Listen to Steve Jobs’ famous speech to graduates of Stanford University, read the transcript, notice some useful features of English, and learn some important lessons about life.

Tributes to Steve Jobs from Reuters News Feed
(Reuters) – President Barack Obama was among the many people who paid tribute to Steve Jobs, calling the Apple co-founder a visionary and great American innovator.

“Steve was among the greatest of American innovators — brave enough to think differently, bold enough to believe he could change the world, and talented enough to do it,” Obama said of Jobs, who died on Wednesday.

“The world has lost a visionary. And there may be no greater tribute to Steve’s success than the fact that much of the world learned of his passing on a device he invented.”

The president was joined by political, technology, entertainment and business leaders around the world in paying tribute to Jobs. A selection:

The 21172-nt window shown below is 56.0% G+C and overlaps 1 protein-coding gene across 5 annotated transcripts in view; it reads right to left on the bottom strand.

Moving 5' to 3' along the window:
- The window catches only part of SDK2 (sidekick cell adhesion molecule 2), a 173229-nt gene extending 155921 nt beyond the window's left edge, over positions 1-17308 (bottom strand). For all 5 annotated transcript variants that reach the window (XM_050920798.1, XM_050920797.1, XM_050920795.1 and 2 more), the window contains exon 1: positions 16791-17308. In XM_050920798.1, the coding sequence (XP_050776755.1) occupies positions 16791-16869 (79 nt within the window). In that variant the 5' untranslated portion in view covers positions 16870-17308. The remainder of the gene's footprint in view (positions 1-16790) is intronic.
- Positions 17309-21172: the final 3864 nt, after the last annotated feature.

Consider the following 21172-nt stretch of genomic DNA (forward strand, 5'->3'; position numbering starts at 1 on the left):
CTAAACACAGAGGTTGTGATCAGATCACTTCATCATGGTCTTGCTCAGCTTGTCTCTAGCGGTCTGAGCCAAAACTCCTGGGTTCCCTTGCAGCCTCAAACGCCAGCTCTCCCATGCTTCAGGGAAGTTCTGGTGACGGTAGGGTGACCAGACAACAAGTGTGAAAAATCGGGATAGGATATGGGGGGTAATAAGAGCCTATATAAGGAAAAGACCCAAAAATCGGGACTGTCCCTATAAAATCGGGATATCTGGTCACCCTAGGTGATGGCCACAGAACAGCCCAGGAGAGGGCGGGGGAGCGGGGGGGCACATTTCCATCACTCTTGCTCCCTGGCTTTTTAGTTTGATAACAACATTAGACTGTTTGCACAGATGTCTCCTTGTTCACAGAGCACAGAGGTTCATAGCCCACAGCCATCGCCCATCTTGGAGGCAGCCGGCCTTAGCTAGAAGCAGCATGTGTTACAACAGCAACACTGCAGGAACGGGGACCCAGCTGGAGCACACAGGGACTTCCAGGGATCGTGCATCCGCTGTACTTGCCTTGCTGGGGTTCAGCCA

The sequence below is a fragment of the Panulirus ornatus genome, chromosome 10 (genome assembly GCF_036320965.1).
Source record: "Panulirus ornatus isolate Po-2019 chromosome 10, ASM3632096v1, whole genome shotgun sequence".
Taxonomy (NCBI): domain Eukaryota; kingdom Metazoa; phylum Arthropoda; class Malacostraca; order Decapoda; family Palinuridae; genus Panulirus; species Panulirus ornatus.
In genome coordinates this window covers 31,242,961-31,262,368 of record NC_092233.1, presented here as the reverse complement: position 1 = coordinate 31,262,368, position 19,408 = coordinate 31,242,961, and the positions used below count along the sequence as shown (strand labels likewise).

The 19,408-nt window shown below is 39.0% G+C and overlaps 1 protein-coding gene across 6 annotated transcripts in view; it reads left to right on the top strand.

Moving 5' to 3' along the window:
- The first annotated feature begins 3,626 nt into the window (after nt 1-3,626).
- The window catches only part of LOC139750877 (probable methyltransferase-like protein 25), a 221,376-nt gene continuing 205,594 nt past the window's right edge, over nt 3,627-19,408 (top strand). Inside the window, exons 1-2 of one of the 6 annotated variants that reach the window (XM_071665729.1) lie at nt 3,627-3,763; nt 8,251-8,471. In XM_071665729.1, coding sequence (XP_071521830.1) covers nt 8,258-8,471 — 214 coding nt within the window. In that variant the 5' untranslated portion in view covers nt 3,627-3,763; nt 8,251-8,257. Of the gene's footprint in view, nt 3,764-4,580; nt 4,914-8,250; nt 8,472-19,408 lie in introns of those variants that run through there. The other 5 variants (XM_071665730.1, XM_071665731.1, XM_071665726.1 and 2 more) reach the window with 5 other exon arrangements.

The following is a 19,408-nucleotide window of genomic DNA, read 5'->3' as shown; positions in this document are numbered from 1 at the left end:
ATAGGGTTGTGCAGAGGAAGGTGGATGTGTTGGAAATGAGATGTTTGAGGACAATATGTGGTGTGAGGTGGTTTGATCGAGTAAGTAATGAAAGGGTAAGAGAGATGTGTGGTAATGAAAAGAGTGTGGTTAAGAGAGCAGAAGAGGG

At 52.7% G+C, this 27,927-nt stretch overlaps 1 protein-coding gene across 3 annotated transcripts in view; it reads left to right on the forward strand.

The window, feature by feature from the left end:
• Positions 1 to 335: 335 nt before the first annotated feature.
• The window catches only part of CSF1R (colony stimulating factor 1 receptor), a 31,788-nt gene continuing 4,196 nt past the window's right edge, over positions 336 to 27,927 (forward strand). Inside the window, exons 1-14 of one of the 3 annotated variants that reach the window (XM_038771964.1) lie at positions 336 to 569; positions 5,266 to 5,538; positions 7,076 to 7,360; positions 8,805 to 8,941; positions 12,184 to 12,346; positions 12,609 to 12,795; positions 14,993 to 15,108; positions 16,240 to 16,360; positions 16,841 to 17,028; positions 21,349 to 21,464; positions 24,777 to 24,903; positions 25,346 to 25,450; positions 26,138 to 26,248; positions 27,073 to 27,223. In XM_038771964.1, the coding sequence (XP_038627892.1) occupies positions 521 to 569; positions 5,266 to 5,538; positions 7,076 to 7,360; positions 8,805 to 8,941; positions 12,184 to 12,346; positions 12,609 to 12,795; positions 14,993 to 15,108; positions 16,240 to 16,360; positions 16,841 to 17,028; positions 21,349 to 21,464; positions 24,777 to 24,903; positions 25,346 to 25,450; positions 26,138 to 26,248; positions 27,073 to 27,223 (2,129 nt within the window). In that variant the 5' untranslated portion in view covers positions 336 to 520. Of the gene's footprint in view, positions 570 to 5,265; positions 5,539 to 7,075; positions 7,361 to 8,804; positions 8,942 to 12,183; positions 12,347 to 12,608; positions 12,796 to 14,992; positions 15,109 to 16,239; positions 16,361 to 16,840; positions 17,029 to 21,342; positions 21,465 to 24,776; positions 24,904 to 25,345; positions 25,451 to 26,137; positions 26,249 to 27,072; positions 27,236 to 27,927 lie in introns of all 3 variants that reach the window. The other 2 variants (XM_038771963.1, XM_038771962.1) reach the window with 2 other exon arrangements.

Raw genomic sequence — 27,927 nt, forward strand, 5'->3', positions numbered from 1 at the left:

BILL GATES, MICROSOFT CO-FOUNDER AND CHAIRMAN

“Steve and I first met nearly 30 years ago, and have been colleagues, competitors and friends over the course of more than half our lives. The world rarely sees someone who has had the profound impact Steve has had, the effects of which will be felt for many generations to come. For those of us lucky enough to get to work with him, it’s been an insanely great honor.”

STEPHEN ELOP, NOKIA CEO

“The world lost a true visionary today. Steve’s passion for simplicity and elegance leaves us all a legacy that will endure for generations. Today, my thoughts, and those of everyone at Nokia, are with the friends and family that he leaves behind.”

FRENCH PRESIDENT NICOLAS SARKOZY ON FACEBOOK

“His capacity to revolutionize entire sectors of the economy by the power of imagination and technology is a source of inspiration for millions of engineers and entrepreneurs across the world. His efforts to render new technologies more attractive and simple to use have made a success of businesses that have changed the world of computing, the distribution of cultural content, telecommunications and even animated cinema.”